- - Wednesday, February 29, 2012

TOBACCO

Judge bars graphic images on cigarette packages

RICHMOND | A judge has blocked a federal requirement that would have begun forcing U.S. tobacco companies to put large graphic images on their cigarette packages later this year to show the dangers of smoking.

U.S. District Judge Richard Leon in Washington ruled Wednesday that the images violate the free speech amendment to the Constitution. He had temporarily blocked the requirement in November, saying it is likely cigarette makers will succeed in a lawsuit.

The Food and Drug Administration planned to require that images such as a cloud of cigarette smoke within inches of a baby’s face and a pair of healthy lungs next to the diseased lungs of a smoker appear on packs of cigarettes.

PUBLISHING

Murdoch son steps down from British newspapers

LONDON | James Murdoch, the executive at the epicenter of the phone-hacking scandal at his father’s British newspapers, is stepping down as executive chairman of News Corp.’s U.K. newspaper arm.

News Corp. said in a statement Wednesday that James Murdoch, the youngest son of 80-year-old media mogul Rupert Murdoch, has relinquished his position at News International to concentrate on expanding the company’s television business.

James Murdoch, 39, will remain deputy chief operating officer of News Corp., but the move plucks the onetime heir apparent to his father’s global empire away from a firestorm about his credibility and his role in Britain’s expanding phone-hacking scandal.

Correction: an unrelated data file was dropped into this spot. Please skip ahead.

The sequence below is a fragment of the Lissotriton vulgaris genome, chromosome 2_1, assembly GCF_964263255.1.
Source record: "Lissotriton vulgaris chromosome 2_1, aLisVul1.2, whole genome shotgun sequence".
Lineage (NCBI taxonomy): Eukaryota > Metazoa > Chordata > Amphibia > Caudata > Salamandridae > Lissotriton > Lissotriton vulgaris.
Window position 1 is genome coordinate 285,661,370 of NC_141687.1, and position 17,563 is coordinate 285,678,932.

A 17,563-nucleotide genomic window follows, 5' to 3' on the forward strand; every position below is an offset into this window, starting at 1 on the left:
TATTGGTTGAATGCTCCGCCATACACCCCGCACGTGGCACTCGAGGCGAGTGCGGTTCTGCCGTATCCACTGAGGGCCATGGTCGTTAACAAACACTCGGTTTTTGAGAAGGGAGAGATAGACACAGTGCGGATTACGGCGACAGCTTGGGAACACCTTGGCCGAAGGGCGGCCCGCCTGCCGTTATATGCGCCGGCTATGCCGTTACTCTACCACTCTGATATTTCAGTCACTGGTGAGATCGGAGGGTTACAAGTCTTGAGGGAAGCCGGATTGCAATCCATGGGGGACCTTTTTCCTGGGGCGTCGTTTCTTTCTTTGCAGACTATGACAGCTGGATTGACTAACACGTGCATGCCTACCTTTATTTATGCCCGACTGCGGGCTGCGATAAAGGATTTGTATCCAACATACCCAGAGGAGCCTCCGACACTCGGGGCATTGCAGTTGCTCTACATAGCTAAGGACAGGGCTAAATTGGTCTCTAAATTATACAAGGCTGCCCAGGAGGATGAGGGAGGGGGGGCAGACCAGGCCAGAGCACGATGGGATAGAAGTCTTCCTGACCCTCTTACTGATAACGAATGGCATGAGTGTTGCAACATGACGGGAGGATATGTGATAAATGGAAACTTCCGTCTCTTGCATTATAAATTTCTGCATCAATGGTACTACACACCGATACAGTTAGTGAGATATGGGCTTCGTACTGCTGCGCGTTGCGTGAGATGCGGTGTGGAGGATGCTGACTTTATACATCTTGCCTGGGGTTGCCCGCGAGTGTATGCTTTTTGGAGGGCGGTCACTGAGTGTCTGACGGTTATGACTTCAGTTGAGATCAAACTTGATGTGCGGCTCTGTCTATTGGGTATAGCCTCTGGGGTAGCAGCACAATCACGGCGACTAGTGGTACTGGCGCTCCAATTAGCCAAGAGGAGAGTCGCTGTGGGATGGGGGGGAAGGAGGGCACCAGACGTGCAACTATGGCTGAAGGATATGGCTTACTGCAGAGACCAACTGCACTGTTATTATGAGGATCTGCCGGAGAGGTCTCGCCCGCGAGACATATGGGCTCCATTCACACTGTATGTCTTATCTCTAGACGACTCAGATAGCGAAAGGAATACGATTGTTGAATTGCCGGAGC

News Corp. shares set a 52-week high in New York after the news broke, rising 1.6 percent to $20.11 a share.

EUROPE

Central bank hands out $712 billion in loans

FRANKFURT, Germany | The European Central Bank’s second offering of unlimited low-interest loans was gobbled up Wednesday by 800 banks, which borrowed $712.4 billion at 1 percent interest for three years.

Nearly $1.4 trillion has been pumped into Europe’s financial system in this way in an attempt to stabilize banks, governments and businesses.

The first offering Dec. 21 attracted 523 banks to borrow $657.9 billion and helped ease the eurozone debt crisis because banks used some of the money to buy government bonds. That helped lower the borrowing costs of heavily indebted countries such as Italy and Spain. How the banks deploy this money is an open question, although the European Central Bank enticed smaller banks to participate in the hope that they would lend to smaller businesses and boost the eurozone economy.

TECHNOLOGY

Microsoft releases test version of Windows 8

BARCELONA | Microsoft Corp. on Wednesday let consumers start trying out its upcoming touch-based Windows 8 operating system, which aims to power a new wave of computer tablets and traditional PCs designed to counter Apple Inc.’s big gains in the market through its Macs and iPads.

The test “beta” version of the revamped system was introduced at the Mobile World Congress in Barcelona, the world’s largest cellphone trade show, and borrows some of the look of Microsoft’s Windows Phone 7 software for Windows 8.

Windows 8 doesn’t have the traditional “Start” menu, and applications are spread across a mosaic of tiles in a design Microsoft calls “Metro.” Executives said it powers up on PCs in eight seconds, much faster than the previous version. The tiles, which resemble road signs, can be navigated with a finger swipe on the screen or with a keyboard and mouse.

But those testing out the new operating system won’t be able to try out the finger swiping unless they already have systems enabled for touch use, and the system isn’t expected to make its official debut until September or October.

• From wire dispatches and staff reports.